Easy question: How do you drink your whiskey?
Generally speaking, on the rocks. Over the last few years, I’ve gotten into Manhattans and Old Fashioneds. I had a really, really good Pikesville Rye Manhattan at a bar the other night. I don’t generally like them sweet, so 110 proof Pikesville was what I chose.

In your home liquor cabinet, do you have mostly old dusties or contemporary bottles?
It’s a healthy mix of the two. According to my wife, I have way too much whiskey. Some are gifts that I might never drink. Others are new ones that I’m learning about as I drink them.

Let’s say you have guests in your home and you learn they’re not Bourbon drinkers. What do you serve them?
When I talk to people who try Scotch, they’ll say it’s too this or too that because the different regions of Scotland are so specific. I’ll say—somewhere there’s a Scotch whiskey that you’ll love, but you have to find it.

The best thing about Bourbon in general is you don’t have to go looking for the exact one that will appeal to you. Good Bourbon is easy to drink. Out of our portfolio, I’d pour them an Evan Williams because it’s a great entry-level whiskey and mixes well.

Imagine that, overnight, you’re saddled with public relations at Heaven Hill. You get the mic to say anything you want. What’s the message?
I’d talk about the legacy… the breadth and depth of the portfolio, which is what sets us apart from everybody else. Our brand ambassador, Bernie Lubbers, uses the phrase, “house style” and describes our whiskeys as longer and stronger. We age them longer than most and bottle them at a higher proof.

The perfect example of that is the Henry McKenna Single Barrel. It just won Best in Show at the San Francisco World Spirits Competition. It’s 10 years old, 100 proof brand and it sells for a lot less than other Bourbons with that much age. If you’re a consumer, you’re getting a fantastic whiskey at a really reasonable price.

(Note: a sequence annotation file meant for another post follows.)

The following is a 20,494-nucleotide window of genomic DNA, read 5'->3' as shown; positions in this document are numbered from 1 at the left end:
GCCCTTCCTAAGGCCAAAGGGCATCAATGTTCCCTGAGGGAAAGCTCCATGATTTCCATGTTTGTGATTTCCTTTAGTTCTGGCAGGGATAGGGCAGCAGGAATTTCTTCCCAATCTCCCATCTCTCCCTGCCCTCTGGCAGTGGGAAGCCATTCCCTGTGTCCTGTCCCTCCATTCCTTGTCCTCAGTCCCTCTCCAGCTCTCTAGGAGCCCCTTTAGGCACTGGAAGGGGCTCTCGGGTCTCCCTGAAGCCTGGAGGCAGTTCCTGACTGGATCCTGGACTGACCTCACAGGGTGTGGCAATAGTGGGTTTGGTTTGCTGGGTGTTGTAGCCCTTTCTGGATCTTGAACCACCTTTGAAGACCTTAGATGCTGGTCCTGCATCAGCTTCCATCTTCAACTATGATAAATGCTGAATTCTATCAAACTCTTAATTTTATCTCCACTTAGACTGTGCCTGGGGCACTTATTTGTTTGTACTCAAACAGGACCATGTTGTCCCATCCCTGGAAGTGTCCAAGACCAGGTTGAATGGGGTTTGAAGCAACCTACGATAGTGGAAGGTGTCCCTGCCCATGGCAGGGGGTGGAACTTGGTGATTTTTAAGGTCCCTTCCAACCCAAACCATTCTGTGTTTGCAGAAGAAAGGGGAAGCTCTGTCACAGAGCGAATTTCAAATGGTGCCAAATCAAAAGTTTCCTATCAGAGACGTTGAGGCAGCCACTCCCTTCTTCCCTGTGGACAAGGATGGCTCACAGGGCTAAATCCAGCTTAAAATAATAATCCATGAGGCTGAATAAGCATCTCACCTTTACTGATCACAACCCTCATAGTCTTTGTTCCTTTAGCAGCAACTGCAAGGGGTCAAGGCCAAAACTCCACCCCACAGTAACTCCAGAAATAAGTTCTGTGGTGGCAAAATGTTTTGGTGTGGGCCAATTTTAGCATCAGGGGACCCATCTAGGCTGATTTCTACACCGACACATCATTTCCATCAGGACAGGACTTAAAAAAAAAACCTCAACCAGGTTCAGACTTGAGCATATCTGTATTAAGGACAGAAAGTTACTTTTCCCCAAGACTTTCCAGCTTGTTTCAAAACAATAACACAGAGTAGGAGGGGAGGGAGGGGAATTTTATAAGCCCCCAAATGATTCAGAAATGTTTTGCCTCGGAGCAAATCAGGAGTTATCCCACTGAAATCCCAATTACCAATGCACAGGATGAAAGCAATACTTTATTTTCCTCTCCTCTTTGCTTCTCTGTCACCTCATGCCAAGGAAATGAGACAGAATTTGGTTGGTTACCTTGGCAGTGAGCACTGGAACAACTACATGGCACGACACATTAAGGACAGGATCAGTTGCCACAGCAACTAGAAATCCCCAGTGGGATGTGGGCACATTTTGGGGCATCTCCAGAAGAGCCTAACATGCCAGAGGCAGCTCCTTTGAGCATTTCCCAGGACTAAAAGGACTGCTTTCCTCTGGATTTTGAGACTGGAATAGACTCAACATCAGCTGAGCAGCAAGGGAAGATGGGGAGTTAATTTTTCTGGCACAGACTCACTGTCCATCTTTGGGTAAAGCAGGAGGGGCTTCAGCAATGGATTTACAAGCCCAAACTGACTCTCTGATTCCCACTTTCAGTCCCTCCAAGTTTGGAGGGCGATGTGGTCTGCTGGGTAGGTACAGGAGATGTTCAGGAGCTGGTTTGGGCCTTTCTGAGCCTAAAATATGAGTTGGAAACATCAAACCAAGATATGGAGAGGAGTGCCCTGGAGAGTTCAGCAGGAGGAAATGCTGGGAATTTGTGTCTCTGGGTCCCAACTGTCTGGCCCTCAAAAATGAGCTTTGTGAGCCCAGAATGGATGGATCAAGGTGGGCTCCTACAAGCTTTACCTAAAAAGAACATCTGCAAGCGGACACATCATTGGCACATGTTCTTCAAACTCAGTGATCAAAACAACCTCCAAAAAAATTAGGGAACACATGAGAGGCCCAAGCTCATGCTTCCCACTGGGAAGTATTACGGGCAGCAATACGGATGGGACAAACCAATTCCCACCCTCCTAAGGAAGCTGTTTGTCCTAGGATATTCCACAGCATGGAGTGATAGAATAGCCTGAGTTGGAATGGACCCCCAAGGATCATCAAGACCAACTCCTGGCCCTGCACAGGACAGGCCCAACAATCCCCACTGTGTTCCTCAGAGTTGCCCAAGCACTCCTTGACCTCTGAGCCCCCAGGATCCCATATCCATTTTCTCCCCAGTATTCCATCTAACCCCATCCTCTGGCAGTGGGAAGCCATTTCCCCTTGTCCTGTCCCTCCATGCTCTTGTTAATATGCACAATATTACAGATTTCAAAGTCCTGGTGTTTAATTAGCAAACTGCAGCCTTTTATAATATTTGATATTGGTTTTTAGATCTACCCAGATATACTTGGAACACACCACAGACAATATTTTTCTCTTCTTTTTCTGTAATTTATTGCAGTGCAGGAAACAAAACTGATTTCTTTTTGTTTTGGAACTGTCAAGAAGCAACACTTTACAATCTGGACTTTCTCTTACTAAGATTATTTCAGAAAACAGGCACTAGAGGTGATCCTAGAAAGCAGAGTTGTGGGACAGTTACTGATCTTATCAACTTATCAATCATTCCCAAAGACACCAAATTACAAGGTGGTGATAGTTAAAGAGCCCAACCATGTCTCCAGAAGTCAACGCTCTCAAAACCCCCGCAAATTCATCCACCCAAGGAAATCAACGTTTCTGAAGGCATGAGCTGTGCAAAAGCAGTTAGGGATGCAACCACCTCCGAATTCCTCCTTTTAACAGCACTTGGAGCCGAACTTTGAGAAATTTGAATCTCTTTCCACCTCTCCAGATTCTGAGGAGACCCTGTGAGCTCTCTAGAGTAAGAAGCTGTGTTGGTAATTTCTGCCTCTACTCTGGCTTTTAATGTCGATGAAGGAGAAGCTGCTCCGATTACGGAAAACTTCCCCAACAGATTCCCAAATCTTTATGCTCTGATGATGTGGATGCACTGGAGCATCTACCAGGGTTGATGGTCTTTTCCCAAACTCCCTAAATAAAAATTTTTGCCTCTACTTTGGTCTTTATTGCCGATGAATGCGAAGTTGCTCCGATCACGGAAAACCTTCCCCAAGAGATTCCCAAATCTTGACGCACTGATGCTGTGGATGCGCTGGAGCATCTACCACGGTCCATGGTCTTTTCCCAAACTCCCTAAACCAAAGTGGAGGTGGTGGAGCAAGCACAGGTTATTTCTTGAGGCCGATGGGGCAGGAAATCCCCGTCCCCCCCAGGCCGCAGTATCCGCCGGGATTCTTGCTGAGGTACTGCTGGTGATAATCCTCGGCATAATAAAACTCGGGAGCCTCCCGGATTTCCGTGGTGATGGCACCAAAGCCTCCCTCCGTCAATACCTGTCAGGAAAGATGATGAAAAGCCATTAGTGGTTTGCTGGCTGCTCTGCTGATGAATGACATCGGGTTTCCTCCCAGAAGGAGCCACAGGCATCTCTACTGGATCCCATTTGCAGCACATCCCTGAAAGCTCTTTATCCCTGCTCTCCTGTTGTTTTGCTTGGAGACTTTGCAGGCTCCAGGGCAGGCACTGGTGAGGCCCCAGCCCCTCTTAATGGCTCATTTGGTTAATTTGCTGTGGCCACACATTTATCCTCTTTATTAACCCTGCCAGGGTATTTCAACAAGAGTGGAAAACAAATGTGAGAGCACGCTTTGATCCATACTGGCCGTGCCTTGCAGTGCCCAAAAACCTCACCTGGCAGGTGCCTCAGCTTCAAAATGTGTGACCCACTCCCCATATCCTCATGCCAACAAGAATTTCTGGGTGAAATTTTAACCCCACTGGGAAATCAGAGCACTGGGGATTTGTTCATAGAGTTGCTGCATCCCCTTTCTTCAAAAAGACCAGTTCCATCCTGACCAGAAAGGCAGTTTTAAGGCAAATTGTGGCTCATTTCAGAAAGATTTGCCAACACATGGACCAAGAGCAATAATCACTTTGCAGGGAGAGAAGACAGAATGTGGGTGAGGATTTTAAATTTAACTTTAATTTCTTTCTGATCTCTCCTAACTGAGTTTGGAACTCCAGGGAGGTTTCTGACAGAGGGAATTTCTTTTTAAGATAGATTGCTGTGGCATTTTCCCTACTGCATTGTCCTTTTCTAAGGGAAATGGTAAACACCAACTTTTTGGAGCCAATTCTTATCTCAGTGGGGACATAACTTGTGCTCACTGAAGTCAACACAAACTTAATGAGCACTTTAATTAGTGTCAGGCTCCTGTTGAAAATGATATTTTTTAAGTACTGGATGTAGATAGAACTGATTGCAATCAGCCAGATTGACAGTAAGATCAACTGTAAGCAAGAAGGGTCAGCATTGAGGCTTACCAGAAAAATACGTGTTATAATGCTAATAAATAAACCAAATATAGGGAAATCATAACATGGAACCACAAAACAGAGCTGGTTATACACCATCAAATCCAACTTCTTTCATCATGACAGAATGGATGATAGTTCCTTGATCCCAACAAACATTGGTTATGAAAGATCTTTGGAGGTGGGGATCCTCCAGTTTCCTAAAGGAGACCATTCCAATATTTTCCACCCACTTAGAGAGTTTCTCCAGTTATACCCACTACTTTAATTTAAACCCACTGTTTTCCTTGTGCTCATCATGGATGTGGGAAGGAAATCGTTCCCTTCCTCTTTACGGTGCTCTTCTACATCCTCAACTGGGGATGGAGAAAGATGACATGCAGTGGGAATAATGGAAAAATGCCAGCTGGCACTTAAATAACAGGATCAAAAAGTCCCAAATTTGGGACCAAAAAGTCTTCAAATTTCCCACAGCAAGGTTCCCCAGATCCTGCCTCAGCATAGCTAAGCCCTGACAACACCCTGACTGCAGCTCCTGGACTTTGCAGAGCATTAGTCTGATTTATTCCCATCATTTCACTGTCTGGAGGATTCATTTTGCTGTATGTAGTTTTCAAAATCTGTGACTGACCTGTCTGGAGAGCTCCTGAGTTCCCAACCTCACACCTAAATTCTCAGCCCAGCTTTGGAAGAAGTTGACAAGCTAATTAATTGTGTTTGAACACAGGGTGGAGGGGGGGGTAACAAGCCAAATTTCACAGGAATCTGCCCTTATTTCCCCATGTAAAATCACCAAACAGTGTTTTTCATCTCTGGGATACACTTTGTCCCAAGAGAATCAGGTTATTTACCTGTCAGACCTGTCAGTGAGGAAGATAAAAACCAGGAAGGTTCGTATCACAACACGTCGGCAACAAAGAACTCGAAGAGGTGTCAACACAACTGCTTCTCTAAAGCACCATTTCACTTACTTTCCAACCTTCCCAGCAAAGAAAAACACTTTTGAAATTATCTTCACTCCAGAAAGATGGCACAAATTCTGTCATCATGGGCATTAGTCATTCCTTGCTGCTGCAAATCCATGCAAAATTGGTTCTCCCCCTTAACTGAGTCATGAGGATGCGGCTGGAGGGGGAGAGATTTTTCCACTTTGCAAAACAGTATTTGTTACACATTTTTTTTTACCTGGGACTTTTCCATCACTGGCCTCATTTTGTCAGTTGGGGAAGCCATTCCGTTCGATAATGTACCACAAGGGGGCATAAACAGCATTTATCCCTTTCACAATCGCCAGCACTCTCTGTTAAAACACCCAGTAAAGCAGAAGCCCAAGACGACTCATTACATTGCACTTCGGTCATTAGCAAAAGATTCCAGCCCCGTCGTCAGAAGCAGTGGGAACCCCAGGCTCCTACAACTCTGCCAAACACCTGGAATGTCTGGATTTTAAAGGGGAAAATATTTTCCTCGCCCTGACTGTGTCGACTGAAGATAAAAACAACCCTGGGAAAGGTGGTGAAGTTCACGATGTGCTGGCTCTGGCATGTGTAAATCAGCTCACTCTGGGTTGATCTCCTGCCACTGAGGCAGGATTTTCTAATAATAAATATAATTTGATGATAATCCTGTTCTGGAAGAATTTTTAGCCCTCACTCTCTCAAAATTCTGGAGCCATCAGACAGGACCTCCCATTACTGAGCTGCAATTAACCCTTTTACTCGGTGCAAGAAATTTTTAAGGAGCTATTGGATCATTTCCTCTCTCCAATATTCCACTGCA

What do you make of whiskey fanaticism in America. Is it good for the industry?
The best part is seeing the genuine enthusiasm many fans have. At WhiskyFest in March, at the beginning of the VIP event, there were whiskey clubs lining up outside wearing matching outfits with different insignias on their matching jackets. As soon as the doors opened, it was like Black Friday: people sprinted to the Pappy Van Winkle, of course, and to us to get the Heaven Hill 27-Year-Old. It took us 6 minutes to go through our one bottle of it. But then we got into the breadth and depth of our portfolio. Heaven Hill had a crowd in front of its booth six deep all night long because we had Larceny, we had Old Fitzgerald, we had rye … we had, we had, we had. People were like, “What else can I try?”

Do you like the fact that people really like and admire what you do for a living?
It’s kinda fun. My daughter thinks it’s cool that I’m minorly famous.

Now, a truly serious question. Which do you prefer: that which Americans call football or that which Irish call football?
That which the Irish call football. I appreciate American football, but I don’t watch it regularly. I’ll watch rugby all day long. I’m a season-ticket holder for Louisville City FC, and then of course there’s Gaelic football, which is a different version altogether. It’s similar to soccer and rugby.

You’re an Irishman whose countrymen brought distilling to the U.S. two centuries ago. Is your family proud that you’re continuing that Irish whiskey-making heritage?
They definitely think it’s cool. My siblings think it’s fantastic, and I had some high school buddies I haven’t spoken to in 30 years see on LinkedIn what I was doing and they said, “You’ve got the coolest job of all of us.”

No regrets among your family back home that you’re not making Irish whiskey?
Not at all. And there’s something to say about the biggest single-site Bourbon distillery in the world putting an Irishman in charge. Living the dream, living the stereotype, that’s me!

Bernheim Distillery, Louisville, KY, May 2019